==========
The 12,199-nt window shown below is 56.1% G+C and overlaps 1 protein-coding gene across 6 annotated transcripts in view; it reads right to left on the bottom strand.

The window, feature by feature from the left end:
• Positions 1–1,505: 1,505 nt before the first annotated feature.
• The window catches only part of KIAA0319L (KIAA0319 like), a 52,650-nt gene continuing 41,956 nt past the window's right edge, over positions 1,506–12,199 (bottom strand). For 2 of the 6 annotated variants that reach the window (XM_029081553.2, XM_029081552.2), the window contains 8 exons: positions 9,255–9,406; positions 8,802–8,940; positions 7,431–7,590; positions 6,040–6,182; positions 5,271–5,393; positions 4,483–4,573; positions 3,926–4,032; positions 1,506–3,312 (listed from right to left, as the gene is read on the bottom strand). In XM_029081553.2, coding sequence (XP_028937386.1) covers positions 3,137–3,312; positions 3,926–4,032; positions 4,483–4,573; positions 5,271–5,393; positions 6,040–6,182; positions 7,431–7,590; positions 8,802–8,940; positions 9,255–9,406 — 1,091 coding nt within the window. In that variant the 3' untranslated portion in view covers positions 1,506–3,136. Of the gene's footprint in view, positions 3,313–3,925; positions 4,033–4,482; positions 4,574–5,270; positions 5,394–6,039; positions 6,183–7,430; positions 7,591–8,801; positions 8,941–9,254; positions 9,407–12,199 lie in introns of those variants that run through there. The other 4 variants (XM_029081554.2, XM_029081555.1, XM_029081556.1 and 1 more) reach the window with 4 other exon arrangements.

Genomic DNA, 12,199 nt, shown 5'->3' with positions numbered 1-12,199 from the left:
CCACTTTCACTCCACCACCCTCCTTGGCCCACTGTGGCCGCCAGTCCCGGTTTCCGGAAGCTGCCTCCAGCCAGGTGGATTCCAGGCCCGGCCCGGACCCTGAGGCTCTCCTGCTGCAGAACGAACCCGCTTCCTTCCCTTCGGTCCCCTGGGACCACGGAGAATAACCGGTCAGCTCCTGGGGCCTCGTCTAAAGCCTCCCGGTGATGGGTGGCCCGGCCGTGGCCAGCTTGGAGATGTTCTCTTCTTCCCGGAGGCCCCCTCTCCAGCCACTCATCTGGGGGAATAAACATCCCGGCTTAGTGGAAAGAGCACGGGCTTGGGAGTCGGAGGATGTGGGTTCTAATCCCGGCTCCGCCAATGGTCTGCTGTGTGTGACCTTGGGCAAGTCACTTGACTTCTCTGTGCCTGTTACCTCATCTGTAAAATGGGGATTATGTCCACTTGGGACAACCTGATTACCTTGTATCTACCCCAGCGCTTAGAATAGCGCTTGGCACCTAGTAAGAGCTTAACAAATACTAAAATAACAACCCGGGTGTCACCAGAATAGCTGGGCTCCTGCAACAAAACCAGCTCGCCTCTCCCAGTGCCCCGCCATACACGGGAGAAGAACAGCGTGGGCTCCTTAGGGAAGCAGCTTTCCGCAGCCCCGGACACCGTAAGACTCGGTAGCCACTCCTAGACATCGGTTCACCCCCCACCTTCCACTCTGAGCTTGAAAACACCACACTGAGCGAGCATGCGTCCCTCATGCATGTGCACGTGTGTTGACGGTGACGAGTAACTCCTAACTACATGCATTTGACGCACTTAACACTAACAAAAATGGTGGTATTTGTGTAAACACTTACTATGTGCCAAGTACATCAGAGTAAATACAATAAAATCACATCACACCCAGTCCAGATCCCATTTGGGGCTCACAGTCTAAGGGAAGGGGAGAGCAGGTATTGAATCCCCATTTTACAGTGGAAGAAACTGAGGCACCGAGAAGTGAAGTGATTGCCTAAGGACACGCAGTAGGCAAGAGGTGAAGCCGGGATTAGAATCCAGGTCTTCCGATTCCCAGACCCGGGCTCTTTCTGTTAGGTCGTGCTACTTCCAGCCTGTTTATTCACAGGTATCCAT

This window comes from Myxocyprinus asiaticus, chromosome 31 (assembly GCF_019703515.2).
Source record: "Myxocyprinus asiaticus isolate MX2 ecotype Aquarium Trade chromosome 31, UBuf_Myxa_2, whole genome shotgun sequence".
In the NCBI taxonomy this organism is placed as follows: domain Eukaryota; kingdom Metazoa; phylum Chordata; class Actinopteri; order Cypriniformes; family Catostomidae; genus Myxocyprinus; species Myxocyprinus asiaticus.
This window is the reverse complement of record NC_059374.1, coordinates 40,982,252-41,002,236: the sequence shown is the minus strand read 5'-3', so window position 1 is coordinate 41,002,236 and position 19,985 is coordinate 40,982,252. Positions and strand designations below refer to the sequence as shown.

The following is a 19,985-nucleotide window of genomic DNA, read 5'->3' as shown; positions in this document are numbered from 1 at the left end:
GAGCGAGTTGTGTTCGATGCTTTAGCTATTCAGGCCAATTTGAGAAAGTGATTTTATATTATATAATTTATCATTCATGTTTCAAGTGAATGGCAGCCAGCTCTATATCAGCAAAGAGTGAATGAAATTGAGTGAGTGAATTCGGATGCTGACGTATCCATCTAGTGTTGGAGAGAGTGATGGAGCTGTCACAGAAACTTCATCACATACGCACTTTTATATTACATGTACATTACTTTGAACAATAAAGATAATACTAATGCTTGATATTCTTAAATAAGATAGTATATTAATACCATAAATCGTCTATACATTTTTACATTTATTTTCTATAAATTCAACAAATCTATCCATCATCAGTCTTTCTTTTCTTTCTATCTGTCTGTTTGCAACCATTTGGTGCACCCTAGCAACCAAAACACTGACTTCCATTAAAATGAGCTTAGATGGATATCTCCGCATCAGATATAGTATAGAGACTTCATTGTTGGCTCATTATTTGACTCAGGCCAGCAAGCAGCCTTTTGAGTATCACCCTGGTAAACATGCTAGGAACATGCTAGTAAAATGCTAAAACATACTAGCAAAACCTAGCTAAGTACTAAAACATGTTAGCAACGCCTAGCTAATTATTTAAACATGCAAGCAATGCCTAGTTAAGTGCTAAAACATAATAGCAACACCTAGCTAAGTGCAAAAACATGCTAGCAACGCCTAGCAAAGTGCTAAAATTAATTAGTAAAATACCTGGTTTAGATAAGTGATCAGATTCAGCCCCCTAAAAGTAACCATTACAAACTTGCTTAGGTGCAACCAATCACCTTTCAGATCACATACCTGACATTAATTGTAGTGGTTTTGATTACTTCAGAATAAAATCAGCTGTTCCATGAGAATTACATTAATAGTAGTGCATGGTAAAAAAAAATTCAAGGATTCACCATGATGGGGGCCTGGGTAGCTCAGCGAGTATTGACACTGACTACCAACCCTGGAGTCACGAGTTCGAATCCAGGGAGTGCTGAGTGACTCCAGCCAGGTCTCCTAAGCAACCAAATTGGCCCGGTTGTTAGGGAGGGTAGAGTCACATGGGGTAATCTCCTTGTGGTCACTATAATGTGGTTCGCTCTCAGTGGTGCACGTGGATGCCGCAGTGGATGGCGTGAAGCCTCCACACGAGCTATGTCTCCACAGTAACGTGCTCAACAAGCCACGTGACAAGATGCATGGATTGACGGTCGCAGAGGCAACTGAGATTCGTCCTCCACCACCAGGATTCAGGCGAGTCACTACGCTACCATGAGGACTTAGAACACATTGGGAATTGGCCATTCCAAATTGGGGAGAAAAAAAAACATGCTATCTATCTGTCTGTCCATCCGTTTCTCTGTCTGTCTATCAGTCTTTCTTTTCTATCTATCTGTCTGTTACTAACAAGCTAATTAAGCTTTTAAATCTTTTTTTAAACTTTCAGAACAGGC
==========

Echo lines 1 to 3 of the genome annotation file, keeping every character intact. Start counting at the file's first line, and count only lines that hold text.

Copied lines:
The 12,199-nt window shown below is 56.1% G+C and overlaps 1 protein-coding gene across 6 annotated transcripts in view; it reads right to left on the bottom strand.

The window, feature by feature from the left end:
• Positions 1–1,505: 1,505 nt before the first annotated feature.